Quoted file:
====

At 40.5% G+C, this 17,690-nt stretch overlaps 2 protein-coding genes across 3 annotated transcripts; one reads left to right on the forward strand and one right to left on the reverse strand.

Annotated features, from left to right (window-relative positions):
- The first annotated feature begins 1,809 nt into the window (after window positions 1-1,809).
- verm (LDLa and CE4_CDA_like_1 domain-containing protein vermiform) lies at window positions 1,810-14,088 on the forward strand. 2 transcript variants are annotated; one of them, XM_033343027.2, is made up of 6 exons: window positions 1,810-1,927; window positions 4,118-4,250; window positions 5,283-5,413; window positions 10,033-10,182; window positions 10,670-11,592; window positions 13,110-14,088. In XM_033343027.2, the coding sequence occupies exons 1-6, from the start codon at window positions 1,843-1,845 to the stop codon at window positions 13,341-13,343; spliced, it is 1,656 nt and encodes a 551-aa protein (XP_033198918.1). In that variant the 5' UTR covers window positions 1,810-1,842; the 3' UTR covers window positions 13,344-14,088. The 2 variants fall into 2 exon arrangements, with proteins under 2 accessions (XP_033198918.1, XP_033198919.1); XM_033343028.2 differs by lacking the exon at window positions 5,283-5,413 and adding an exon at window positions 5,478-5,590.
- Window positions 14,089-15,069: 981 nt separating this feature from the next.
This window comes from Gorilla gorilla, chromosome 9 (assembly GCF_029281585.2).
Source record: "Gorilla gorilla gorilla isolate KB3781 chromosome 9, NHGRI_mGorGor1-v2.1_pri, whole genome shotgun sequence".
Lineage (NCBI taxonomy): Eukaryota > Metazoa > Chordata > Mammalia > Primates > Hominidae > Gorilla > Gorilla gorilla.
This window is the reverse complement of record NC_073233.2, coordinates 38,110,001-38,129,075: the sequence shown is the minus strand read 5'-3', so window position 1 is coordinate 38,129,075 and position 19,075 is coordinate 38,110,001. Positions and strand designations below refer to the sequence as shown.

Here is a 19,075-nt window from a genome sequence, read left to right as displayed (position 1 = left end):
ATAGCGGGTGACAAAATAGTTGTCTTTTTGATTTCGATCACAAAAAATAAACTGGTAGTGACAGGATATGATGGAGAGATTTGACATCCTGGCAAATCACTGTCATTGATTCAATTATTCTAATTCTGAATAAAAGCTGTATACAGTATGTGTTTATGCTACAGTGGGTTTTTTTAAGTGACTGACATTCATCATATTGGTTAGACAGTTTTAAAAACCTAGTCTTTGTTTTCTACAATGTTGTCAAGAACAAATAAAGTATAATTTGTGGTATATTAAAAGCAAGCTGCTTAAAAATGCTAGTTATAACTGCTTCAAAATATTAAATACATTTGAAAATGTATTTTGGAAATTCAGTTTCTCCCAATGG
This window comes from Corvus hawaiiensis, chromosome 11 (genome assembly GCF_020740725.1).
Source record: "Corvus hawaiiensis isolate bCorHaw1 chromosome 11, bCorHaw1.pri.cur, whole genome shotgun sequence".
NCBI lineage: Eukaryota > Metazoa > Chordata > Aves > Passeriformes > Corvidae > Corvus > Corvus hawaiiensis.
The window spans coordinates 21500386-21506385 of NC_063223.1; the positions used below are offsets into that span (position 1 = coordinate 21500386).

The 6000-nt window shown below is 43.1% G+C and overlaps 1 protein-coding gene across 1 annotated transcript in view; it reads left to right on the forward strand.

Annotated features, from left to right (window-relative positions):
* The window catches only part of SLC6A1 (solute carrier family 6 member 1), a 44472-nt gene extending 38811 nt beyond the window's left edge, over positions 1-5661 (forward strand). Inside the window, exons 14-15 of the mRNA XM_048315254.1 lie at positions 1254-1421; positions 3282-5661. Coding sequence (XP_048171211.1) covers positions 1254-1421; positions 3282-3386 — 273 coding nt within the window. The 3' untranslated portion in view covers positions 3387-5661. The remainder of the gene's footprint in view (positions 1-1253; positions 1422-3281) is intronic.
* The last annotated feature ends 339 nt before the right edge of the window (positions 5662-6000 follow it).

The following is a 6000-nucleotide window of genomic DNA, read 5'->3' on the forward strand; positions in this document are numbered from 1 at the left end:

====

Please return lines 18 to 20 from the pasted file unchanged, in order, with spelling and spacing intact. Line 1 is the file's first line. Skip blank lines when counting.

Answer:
* The window catches only part of SLC6A1 (solute carrier family 6 member 1), a 44472-nt gene extending 38811 nt beyond the window's left edge, over positions 1-5661 (forward strand). Inside the window, exons 14-15 of the mRNA XM_048315254.1 lie at positions 1254-1421; positions 3282-5661. Coding sequence (XP_048171211.1) covers positions 1254-1421; positions 3282-3386 — 273 coding nt within the window. The 3' untranslated portion in view covers positions 3387-5661. The remainder of the gene's footprint in view (positions 1-1253; positions 1422-3281) is intronic.
* The last annotated feature ends 339 nt before the right edge of the window (positions 5662-6000 follow it).

The following is a 6000-nucleotide window of genomic DNA, read 5'->3' on the forward strand; positions in this document are numbered from 1 at the left end: